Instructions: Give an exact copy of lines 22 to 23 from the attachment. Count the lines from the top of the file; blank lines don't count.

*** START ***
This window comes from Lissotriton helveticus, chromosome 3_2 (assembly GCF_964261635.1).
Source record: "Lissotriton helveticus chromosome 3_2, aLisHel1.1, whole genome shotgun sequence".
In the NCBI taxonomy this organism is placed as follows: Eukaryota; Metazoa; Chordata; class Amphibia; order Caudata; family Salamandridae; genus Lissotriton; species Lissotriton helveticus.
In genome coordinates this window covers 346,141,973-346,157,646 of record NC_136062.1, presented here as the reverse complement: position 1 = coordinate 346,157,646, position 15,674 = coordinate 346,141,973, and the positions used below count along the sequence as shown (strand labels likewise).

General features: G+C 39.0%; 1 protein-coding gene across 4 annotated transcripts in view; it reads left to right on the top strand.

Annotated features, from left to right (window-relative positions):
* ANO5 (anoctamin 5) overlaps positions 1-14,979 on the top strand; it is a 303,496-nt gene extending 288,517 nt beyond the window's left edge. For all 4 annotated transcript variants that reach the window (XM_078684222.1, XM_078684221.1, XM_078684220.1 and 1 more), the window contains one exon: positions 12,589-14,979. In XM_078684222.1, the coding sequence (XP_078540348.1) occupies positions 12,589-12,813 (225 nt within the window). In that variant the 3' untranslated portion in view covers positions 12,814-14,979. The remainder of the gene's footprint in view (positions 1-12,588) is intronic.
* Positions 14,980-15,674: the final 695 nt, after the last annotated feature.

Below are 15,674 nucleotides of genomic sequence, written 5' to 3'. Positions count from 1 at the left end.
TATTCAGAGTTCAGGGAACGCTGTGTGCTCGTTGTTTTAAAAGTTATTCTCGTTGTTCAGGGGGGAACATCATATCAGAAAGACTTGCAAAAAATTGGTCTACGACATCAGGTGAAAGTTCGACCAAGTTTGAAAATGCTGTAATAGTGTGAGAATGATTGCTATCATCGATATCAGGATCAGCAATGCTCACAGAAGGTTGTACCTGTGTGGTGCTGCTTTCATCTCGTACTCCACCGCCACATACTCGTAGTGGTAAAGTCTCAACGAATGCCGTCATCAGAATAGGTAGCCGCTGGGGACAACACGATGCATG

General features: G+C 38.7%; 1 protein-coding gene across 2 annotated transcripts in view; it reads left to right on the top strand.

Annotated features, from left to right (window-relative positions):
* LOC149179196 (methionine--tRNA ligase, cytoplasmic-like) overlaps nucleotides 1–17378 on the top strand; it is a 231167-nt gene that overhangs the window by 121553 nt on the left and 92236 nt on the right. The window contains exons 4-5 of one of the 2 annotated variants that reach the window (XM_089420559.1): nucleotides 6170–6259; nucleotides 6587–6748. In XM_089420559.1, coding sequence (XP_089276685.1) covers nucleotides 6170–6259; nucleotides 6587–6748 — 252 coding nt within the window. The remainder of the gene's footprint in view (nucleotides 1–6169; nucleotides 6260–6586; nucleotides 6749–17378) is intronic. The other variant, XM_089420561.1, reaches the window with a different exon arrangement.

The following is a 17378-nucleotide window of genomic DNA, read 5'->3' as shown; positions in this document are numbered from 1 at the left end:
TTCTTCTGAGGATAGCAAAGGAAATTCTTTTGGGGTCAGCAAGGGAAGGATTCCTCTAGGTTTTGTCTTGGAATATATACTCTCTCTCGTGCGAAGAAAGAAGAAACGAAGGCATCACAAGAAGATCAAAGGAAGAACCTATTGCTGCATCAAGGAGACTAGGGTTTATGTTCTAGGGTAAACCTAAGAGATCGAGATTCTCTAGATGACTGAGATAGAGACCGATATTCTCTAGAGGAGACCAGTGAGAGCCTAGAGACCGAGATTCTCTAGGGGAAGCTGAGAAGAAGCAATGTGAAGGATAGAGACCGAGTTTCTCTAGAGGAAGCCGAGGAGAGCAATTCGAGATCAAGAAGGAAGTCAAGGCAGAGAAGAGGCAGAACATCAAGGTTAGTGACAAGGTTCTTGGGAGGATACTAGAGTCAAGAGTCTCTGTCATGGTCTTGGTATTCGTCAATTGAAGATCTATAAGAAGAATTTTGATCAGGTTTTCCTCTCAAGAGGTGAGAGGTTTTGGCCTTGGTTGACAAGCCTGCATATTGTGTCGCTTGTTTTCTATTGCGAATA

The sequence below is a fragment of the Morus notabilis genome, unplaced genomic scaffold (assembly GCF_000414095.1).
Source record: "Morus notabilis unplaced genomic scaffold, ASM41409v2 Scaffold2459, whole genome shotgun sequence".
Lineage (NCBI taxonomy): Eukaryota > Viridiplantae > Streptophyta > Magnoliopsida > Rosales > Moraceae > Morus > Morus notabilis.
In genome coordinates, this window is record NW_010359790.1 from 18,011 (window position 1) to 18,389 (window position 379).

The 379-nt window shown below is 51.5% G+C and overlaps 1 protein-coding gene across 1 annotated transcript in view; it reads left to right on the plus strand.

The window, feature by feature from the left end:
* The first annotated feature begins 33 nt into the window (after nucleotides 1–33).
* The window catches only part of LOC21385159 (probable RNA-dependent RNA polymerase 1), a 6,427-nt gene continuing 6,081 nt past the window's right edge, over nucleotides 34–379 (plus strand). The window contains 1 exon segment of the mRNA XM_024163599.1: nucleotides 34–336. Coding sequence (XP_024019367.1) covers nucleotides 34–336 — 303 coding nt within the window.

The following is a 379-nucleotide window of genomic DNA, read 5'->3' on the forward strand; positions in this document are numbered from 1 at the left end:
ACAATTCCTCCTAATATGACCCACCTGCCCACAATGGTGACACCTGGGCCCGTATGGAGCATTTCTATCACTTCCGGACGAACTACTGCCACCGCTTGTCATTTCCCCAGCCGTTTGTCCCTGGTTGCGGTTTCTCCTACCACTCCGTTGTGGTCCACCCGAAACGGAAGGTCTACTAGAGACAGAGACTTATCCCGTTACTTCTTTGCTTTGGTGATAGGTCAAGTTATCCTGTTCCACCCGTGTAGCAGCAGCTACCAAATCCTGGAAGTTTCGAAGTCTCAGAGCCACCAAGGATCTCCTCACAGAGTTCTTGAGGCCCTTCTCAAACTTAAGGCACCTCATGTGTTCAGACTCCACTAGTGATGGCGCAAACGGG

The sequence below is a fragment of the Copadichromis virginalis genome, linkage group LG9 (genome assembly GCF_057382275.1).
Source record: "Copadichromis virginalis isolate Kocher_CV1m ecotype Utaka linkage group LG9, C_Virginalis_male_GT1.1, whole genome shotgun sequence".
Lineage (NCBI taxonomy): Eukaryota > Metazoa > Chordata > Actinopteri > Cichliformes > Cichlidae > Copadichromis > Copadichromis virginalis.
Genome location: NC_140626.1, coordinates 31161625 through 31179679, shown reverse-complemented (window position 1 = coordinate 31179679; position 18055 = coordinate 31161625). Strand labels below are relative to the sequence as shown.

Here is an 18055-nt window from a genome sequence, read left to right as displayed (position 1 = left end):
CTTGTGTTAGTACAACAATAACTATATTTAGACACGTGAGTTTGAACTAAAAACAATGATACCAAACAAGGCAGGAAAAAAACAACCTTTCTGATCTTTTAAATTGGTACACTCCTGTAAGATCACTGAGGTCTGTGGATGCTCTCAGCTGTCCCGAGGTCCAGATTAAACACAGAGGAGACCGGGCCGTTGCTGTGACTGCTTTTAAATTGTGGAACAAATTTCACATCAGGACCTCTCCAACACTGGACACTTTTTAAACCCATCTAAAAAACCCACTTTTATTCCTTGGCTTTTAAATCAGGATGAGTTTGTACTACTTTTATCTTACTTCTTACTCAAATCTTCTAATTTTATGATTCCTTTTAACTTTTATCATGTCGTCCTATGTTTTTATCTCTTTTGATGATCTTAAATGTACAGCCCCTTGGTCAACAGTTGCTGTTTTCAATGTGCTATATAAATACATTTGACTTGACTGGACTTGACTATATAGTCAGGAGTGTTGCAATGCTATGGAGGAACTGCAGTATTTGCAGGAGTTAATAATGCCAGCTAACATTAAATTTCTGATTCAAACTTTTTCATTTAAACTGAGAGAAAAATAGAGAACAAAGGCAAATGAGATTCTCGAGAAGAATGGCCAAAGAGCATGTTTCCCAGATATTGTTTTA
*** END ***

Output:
* The first annotated feature begins 33 nt into the window (after nucleotides 1–33).
* The window catches only part of LOC21385159 (probable RNA-dependent RNA polymerase 1), a 6,427-nt gene continuing 6,081 nt past the window's right edge, over nucleotides 34–379 (plus strand). The window contains 1 exon segment of the mRNA XM_024163599.1: nucleotides 34–336. Coding sequence (XP_024019367.1) covers nucleotides 34–336 — 303 coding nt within the window.